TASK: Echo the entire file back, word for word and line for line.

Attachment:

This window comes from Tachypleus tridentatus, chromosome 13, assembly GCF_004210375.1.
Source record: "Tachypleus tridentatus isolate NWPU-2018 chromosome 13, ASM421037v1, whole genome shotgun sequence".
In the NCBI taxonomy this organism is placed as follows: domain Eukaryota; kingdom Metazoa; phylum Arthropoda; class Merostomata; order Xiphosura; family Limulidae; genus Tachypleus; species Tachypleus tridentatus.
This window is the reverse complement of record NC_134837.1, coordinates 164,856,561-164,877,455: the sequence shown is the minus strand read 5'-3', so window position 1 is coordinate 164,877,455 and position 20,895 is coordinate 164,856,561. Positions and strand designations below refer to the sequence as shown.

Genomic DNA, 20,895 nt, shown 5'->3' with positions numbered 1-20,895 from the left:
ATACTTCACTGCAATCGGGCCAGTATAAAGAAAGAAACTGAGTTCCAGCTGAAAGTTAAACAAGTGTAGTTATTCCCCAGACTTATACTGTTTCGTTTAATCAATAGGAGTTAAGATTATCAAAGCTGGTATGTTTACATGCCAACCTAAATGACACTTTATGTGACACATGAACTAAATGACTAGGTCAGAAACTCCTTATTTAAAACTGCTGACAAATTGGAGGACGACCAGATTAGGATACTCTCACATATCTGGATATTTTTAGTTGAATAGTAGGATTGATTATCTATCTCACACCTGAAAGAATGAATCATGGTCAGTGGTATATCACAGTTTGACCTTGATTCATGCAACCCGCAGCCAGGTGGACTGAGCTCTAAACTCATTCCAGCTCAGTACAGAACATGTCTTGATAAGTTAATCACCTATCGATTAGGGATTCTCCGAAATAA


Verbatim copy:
This window comes from Tachypleus tridentatus, chromosome 13, assembly GCF_004210375.1.
Source record: "Tachypleus tridentatus isolate NWPU-2018 chromosome 13, ASM421037v1, whole genome shotgun sequence".
In the NCBI taxonomy this organism is placed as follows: domain Eukaryota; kingdom Metazoa; phylum Arthropoda; class Merostomata; order Xiphosura; family Limulidae; genus Tachypleus; species Tachypleus tridentatus.
This window is the reverse complement of record NC_134837.1, coordinates 164,856,561-164,877,455: the sequence shown is the minus strand read 5'-3', so window position 1 is coordinate 164,877,455 and position 20,895 is coordinate 164,856,561. Positions and strand designations below refer to the sequence as shown.

Genomic DNA, 20,895 nt, shown 5'->3' with positions numbered 1-20,895 from the left:
ATACTTCACTGCAATCGGGCCAGTATAAAGAAAGAAACTGAGTTCCAGCTGAAAGTTAAACAAGTGTAGTTATTCCCCAGACTTATACTGTTTCGTTTAATCAATAGGAGTTAAGATTATCAAAGCTGGTATGTTTACATGCCAACCTAAATGACACTTTATGTGACACATGAACTAAATGACTAGGTCAGAAACTCCTTATTTAAAACTGCTGACAAATTGGAGGACGACCAGATTAGGATACTCTCACATATCTGGATATTTTTAGTTGAATAGTAGGATTGATTATCTATCTCACACCTGAAAGAATGAATCATGGTCAGTGGTATATCACAGTTTGACCTTGATTCATGCAACCCGCAGCCAGGTGGACTGAGCTCTAAACTCATTCCAGCTCAGTACAGAACATGTCTTGATAAGTTAATCACCTATCGATTAGGGATTCTCCGAAATAA